Increase Your Credit Score After Losing Your Job

by Larry Chiang on December 13, 2009

Larry Chiang offers a window into how business really works. If you liked “10 Things They Don’t Teach You at Business School “, “Raise Your FICO While You’re An MBA Student“, How to Work a Cocktail Party“, and “Working a Twitter Party, Take 2“, you’ll like his newest submission: “Increase Your Credit Score After Losing Your Job”.


90 Day Delinquencies’ Spike

Before he’s done, you’ll have an arsenal of business tactics strait from the street.

By Larry Chiang

Keeping a high FICO is possible after getting laid off.

Job loss and employment volatility top the reasons Americans cite for losing a 100+ points on their FICO. After Tribune Company declared bankruptcy, the business climate is expected to get worse. A clear example is on the graph, ‘Loans in Limbo’ where 90 day delinquencies spiked according to this week’s American Banker.

FICO is the super secret algorithm the credit industry uses to determine how risky you are to lend money to. It controls your personal cost of capital. There is nothing more important than keeping your FICO from falling when you lose your job (next to finding another job).

Here is a summary of how to keep your FICO high after you lose your job.

-1- Damage Control.

Compartmentalization help submarines not sink when they take on water. Remember, ships only sink when enough compartments get flooded. My favorite default is a 2nd mortgage.

Some people rob Peter to pay Paul. If you’ve ever taken a loan to pay a loan, then you KNOW what I’m talking about. Don’t borrow to pay. Also, never trade a securitized debt (first or second mortgage) for a credit card debt.

-2- Holidaze Control.

Don’t think a $150 pair of jeans won’t hurt your existing $9k in credit card debt. Debt momentum is an all-too-human mistake during Christmas.

-3- No Hail Mary’s.

A Hail Mary is a miraculous debt solution that up and bites you on the butt. It could be in the form of a radio ad or email promising “overnight debt relief”. No one on the radio is going to help you with your credit card debt by charging you $2k upfront.

The answer to the Hail Mary is reading the “Ultimate Credit Handbook” by Gerri Detweiler. I turned that book’s knowledge into UCMS.com, Duck9.com and CreditCard.org. It costs $3.25 used (including shipping) at Amazon.

-4- Thermometer of Debt.

Put up how much you owe on your fridge. This helps minimize the momentum effect of debt (see #2). It also gets you family on-board where your debt is front-and-center.


My mentor, Mark McCormack, who wrote the book, “What They Don’t Teach You At Harvard Business School“.

-5- Written Complaints.

We write in our credit complaints versus calling or emailing them in. Writing preserves our rights. Remember, FCBA stands for “Fair Credit Billing Act”, not the ‘Fair Credit Bitching Act’.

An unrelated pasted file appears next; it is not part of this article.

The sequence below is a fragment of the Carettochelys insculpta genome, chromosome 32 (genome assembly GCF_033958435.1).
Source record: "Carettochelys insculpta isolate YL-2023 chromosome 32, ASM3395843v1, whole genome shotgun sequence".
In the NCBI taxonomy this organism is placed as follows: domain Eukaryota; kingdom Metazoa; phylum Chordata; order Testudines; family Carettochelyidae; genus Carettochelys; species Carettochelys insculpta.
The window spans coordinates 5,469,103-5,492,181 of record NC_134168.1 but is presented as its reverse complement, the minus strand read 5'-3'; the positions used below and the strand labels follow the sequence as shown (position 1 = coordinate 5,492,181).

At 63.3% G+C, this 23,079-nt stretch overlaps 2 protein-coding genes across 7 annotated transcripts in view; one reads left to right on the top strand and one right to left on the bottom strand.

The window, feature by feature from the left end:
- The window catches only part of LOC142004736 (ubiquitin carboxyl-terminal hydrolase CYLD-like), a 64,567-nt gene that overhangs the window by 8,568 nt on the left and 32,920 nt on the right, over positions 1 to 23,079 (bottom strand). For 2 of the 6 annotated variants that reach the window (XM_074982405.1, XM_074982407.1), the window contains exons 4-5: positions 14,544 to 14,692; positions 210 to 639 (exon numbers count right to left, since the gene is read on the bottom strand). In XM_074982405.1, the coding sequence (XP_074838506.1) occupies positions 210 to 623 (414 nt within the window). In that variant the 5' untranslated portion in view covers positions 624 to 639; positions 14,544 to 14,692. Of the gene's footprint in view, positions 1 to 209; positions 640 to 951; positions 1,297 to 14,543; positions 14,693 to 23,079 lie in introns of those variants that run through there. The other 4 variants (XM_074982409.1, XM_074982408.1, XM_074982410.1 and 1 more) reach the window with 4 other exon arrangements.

Extra credit is where we cc our written complaints to CreditCard.org or email the letter to problems@CreditCard.org

-6- Battle Urban Credit Myths.

Get your credit report. No, it does not hurt to check your credit. There are three types of inquiries. Only one hurts.

The three types of inquiries are credit, advertiser and consumer. Only credit inquiries ding your FICO.

Another urban myth is free credit reports are available at AnnualCreditReport.com and NOT at freeCreditReport.con

-7- Fake a Loan.

Pay back a “fake” loan on a car you already own. How?! You borrow $1500 on a car you’ve paid off already. Eighteen $95 payments will raise your credit at a pretty low cost and raise your FICO 40+ points if you currrently have no car loan.

-8- Never Trust a Debt Collector.

Pay the original company you owe with a check that says ‘paid off as per account #___”. Pay the debt collector at your own risk because the credit bureaus get confused as to whether your debt obligation was met. The solution is to pay the original note holder with a paper check that serves as clear contract and paper trail.

-9- Underconsume or Be J.O.B. (Just Over Broke)

The best way to keep a high FICO after losing your job is maintaining a capital reserve.

Gordon Gecko in Wall Street said, “If you don’t keep cash, you can’t piss in the tall weeds with the big dogs”.

I underconsume even though I own 100% of Duck9 by shopping only at outlet malls. Below, I am garbed head-to-toe in the best Perry Ellis outlet mall in Napa has to offer.


Larry models outlet mall clothes
BIO: http://tinyurl.com/AmazonBio

Good luck out there and text me during my office hours: 11:11am/pm give or take 15 minutes. This article is at http://tinyurl.com/FICOjob so tweet it @larrychiang! I am also on Facebook in the Austin TX network… why Texas?! It is because I started ‘Austin Secret Society of Entrepreneurs’ (#asse9). If you see a typo or grammatical error, email me! larry@larrychiang.com :-)


Larry Chiang is the founder of Duck9, which educates college students on how to establish and maintain a FICO score over 750. He has testified before Congress and World Bank on credit.

He is a frequent contributor to Business Week’s blog on “What They Don’t Teach You at Business School“. For fun, he crashes parties he hosts, eats at Fraiche Yogurt in Palo Alto and plays basketball on college campuses.

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